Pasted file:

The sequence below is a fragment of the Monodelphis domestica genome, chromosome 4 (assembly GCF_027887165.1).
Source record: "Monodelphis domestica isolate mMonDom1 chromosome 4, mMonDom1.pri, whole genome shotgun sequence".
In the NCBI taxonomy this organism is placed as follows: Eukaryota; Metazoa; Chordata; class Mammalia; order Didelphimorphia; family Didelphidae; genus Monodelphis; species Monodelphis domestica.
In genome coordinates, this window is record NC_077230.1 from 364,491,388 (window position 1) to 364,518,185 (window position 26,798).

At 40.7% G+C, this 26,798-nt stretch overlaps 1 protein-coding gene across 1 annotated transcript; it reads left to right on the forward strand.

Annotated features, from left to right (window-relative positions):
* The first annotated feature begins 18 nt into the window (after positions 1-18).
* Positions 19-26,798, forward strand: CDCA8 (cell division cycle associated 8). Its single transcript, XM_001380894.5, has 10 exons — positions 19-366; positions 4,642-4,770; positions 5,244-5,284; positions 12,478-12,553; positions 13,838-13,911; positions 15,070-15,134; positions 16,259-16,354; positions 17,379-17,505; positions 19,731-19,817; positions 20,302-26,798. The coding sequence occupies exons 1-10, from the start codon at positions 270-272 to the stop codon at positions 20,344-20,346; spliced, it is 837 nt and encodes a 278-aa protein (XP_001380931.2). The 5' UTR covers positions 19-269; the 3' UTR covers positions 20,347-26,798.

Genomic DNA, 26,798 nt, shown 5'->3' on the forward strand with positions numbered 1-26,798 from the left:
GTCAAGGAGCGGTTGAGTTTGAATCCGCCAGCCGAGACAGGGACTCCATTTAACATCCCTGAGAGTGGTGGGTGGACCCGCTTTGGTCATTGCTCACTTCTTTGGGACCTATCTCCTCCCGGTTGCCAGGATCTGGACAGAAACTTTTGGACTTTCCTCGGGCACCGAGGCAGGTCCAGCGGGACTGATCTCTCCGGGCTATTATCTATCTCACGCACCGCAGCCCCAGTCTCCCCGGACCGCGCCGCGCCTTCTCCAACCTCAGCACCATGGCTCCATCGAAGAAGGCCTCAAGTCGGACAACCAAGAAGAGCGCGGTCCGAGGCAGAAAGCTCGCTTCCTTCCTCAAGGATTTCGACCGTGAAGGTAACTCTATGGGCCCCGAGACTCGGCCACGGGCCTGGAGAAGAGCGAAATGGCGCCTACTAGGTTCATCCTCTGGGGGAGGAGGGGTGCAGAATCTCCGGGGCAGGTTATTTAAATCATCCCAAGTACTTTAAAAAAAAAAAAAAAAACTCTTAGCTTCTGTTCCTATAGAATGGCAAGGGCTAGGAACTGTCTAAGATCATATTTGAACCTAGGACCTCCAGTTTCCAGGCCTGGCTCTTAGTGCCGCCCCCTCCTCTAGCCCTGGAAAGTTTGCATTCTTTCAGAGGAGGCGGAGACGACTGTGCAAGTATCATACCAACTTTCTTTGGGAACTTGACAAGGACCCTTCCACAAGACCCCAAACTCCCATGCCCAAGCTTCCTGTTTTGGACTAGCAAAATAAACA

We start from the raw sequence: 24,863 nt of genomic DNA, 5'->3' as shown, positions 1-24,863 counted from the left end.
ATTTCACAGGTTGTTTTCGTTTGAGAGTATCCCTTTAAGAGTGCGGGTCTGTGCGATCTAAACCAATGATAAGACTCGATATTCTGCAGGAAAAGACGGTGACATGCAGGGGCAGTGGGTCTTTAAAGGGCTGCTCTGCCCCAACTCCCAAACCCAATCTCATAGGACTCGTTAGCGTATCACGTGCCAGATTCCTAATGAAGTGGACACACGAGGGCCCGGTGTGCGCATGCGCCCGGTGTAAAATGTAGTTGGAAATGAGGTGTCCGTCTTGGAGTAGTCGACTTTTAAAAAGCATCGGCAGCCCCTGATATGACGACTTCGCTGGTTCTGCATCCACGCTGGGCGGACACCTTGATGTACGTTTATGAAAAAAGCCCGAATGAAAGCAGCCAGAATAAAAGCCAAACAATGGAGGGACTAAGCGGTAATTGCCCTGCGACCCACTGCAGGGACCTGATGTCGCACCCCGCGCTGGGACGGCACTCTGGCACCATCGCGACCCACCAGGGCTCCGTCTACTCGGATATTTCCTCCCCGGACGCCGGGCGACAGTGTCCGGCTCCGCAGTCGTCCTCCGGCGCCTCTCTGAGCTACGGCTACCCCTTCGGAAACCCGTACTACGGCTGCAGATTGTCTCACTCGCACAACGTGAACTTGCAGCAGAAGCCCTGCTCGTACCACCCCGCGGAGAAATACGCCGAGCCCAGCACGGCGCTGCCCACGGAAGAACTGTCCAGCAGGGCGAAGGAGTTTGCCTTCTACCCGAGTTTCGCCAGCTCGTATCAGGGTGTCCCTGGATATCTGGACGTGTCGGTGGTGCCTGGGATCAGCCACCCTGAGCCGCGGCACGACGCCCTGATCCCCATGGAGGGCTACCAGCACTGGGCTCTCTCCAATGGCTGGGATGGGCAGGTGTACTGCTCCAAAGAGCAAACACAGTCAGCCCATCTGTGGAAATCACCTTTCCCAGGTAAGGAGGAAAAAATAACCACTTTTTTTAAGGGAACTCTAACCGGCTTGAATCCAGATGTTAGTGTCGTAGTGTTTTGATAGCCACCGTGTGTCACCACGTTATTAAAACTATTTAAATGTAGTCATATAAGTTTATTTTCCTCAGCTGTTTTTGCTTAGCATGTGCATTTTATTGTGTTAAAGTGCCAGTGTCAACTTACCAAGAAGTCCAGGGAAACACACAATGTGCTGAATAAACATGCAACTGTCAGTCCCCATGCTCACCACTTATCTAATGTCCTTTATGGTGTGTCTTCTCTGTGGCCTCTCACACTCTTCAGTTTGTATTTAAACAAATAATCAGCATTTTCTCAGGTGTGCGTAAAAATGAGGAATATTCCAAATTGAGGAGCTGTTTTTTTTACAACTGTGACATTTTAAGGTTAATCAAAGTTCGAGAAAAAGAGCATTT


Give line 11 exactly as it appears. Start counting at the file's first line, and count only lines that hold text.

We start from the raw sequence: 24,863 nt of genomic DNA, 5'->3' as shown, positions 1-24,863 counted from the left end.